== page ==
The 12 were arrested and held in custody at a police station in Plymouth on suspicion of causing criminal damage or conspiracy to cause criminal damage.
Their arrest followed an incident on Monday night when a security guard at the National Institute of Agricultural Botany (NIAB) at Hood Farm, Dartington, called the police saying that around 20 people in white suits were in the field spraying the crop.
The eight men and four women, aged between 20 and 40, came from the Manchester and Bristol areas. Samples of the spray used on the crops was sent for analysis.
Dr John Macleod, the NIAB director, said: "I personally find it very frustrating that people take the law into their own hands to destroy the evidence which will allow an informed decision."
First reports said the trial area which contained one genetically-modified variety of maize and four conventional control varieties was destroyed.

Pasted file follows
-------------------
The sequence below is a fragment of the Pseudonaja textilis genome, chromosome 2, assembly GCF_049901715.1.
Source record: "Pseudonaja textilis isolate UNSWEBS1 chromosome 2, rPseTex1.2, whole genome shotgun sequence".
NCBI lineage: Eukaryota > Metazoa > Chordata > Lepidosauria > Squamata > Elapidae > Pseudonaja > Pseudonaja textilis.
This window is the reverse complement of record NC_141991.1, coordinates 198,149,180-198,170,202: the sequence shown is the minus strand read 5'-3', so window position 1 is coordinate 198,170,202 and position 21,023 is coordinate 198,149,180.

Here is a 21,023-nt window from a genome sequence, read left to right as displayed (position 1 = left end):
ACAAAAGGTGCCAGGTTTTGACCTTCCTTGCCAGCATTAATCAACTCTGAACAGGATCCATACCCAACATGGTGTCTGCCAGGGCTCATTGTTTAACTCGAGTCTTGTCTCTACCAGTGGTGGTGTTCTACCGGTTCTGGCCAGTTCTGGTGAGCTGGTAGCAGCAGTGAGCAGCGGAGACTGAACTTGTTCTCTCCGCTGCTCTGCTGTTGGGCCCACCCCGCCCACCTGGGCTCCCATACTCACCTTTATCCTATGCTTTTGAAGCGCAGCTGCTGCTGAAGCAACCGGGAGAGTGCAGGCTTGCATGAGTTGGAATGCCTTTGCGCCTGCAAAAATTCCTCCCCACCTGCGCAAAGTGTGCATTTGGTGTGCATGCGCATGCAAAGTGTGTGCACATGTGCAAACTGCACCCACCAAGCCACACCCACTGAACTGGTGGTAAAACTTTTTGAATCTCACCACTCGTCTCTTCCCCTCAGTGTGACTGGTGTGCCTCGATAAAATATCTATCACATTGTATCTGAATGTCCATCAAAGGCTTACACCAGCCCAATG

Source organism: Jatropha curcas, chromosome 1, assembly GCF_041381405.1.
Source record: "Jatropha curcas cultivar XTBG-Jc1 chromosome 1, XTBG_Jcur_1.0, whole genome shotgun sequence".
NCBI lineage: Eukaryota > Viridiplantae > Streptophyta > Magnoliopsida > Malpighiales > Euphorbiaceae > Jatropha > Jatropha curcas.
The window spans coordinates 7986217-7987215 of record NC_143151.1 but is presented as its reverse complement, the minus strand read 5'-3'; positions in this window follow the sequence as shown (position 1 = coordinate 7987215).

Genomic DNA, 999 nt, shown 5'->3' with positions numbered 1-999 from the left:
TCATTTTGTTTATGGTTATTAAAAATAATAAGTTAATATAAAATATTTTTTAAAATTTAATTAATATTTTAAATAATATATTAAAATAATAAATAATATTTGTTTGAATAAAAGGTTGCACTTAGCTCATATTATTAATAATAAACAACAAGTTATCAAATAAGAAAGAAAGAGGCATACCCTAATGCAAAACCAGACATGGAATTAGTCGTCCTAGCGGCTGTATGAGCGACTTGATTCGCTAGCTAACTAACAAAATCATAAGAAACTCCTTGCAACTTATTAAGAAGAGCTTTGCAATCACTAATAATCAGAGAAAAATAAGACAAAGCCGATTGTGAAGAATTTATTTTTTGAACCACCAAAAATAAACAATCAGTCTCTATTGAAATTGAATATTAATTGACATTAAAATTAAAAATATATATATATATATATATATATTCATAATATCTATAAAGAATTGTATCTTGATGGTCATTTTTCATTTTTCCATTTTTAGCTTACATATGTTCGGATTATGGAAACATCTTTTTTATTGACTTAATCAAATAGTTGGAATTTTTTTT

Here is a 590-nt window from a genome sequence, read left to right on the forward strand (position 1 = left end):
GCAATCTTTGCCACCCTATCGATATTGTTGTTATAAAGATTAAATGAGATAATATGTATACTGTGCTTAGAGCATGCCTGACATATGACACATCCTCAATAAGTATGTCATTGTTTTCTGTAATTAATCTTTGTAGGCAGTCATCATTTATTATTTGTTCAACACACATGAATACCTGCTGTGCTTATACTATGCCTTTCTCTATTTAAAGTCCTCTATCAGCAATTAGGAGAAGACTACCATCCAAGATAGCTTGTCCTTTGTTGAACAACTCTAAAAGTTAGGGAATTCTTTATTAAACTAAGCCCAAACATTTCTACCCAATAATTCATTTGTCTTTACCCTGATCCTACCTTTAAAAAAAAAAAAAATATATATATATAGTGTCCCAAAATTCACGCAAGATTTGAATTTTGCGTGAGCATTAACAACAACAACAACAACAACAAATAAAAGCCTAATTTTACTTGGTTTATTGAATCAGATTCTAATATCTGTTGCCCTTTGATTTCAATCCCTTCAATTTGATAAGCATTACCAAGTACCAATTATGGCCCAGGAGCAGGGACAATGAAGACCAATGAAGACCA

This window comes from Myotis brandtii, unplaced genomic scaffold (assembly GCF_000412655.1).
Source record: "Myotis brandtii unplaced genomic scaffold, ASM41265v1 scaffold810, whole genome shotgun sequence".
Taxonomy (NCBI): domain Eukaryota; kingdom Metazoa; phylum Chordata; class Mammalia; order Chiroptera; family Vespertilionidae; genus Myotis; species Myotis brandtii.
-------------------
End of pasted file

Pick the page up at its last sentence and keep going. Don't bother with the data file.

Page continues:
He said the Institute, independent of government and industry, had "no axe to grind" and its sole objective was to produce sound scientific data to enable informed discussion and eventual decision.
Monday night's attack occurred even though the NIAB had hired security guards following a raid a week ago by a different group of protesters in which several hundred square metres of conventional maize were destroyed. In this attack the protesters missed their target - the genetically modified crop. The two are indistinguishable in appearance.
A statement yesterday from a group called the Genetic Engineering Network said that 30 "concerned citizens", many from the Totnes area, had taken "direct action" aimed at preventing the pollination of a genetically engineered crop.
l House of Commons officials last night confirmed that they took the decision to try to keep genetically-modified food out of Commons bars and restaurants. The decision was taken by officials and not by MPs on the House's all-party catering committee.Reuse content